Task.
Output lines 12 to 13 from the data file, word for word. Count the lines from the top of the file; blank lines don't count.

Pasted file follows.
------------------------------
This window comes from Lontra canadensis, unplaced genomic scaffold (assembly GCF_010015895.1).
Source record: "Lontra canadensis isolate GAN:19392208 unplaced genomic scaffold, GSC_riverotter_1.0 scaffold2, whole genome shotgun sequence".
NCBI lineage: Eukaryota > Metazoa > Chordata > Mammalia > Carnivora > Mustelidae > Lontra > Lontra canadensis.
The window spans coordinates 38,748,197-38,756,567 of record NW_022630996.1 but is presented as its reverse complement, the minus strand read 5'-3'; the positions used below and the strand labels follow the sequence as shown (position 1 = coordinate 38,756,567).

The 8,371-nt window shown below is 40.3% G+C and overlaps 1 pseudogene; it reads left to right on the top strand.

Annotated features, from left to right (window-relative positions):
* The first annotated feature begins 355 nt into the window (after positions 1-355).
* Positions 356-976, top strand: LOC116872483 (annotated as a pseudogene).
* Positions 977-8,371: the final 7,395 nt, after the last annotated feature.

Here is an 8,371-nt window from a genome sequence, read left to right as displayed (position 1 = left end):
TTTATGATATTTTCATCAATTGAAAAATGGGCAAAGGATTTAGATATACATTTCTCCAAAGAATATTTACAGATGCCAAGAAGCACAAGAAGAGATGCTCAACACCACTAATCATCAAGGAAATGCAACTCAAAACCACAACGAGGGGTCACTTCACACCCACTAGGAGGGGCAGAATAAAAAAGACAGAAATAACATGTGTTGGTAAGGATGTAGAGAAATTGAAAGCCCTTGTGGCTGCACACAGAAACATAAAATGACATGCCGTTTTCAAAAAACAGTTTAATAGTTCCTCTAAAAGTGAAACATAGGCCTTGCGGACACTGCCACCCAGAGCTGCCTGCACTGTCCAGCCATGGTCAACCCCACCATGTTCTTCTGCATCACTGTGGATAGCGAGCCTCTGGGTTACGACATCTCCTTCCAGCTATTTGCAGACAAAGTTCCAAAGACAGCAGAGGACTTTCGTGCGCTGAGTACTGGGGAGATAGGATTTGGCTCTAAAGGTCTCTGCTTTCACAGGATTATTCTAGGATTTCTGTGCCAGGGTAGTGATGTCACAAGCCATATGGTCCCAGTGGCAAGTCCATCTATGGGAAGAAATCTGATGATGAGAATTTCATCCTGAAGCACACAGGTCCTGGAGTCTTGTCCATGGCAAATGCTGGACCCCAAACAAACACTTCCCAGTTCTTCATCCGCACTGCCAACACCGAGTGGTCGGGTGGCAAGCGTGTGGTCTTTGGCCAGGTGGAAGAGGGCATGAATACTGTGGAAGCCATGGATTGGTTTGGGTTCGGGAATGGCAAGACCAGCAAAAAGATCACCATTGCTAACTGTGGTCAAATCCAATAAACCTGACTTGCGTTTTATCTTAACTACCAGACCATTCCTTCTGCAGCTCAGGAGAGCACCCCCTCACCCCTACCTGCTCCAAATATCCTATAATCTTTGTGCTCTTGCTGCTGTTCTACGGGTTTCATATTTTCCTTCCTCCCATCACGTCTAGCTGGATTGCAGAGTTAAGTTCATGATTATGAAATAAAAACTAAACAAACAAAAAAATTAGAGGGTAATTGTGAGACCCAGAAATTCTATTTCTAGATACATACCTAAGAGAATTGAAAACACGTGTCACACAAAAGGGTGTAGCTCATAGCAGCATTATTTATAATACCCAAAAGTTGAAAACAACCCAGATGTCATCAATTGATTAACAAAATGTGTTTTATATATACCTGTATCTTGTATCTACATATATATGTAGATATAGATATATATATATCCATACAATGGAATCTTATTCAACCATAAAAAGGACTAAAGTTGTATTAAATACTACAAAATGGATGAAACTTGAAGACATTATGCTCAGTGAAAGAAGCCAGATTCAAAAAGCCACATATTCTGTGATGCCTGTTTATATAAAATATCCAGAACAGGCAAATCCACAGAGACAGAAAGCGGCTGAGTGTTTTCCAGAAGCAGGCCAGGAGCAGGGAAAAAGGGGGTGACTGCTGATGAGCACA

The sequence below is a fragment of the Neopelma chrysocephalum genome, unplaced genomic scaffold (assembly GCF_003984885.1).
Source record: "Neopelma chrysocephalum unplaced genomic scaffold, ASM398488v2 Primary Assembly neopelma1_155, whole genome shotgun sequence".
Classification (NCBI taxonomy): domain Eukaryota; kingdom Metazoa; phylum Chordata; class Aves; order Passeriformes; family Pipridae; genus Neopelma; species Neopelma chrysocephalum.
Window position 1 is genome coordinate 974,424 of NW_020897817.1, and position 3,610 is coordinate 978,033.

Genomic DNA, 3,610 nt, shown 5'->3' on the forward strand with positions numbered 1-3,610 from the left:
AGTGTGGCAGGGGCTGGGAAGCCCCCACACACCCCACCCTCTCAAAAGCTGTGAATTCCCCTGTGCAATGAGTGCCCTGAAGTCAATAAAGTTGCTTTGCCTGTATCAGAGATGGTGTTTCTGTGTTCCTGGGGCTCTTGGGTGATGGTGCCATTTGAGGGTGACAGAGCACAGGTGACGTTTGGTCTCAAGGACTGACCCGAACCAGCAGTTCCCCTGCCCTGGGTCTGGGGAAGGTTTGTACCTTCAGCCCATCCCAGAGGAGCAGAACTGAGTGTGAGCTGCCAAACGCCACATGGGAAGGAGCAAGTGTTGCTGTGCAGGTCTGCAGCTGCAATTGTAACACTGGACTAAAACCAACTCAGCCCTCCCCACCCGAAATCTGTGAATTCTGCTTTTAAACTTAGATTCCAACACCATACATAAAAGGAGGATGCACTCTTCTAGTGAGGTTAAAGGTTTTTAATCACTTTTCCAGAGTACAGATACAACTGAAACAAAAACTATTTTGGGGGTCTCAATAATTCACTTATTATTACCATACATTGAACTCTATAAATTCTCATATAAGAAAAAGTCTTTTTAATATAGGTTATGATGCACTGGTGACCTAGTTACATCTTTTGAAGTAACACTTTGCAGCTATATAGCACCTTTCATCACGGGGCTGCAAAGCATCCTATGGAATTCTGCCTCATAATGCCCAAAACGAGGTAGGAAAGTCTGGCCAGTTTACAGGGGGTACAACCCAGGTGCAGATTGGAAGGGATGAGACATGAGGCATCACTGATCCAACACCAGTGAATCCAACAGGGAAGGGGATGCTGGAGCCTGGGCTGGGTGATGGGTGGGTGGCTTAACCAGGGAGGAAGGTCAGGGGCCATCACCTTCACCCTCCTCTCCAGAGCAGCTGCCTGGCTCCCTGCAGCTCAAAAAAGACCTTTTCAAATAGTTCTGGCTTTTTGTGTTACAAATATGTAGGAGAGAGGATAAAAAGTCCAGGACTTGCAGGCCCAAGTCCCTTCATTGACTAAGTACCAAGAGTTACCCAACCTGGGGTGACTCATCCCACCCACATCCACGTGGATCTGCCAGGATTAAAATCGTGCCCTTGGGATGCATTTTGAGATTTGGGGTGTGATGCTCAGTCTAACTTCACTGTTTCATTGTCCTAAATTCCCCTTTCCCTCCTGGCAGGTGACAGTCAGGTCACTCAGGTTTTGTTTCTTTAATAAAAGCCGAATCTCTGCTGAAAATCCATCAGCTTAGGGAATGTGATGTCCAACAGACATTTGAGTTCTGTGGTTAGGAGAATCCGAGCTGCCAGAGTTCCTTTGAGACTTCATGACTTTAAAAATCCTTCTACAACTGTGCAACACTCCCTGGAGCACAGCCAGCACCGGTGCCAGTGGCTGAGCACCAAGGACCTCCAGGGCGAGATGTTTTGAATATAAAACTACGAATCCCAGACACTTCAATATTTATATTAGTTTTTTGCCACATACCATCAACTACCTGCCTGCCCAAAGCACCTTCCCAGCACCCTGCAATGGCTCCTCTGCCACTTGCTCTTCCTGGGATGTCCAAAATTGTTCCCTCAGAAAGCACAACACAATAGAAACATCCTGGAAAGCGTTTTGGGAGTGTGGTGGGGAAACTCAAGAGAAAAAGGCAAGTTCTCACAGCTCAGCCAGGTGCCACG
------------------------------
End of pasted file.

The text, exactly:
The sequence below is a fragment of the Neopelma chrysocephalum genome, unplaced genomic scaffold (assembly GCF_003984885.1).
Source record: "Neopelma chrysocephalum unplaced genomic scaffold, ASM398488v2 Primary Assembly neopelma1_155, whole genome shotgun sequence".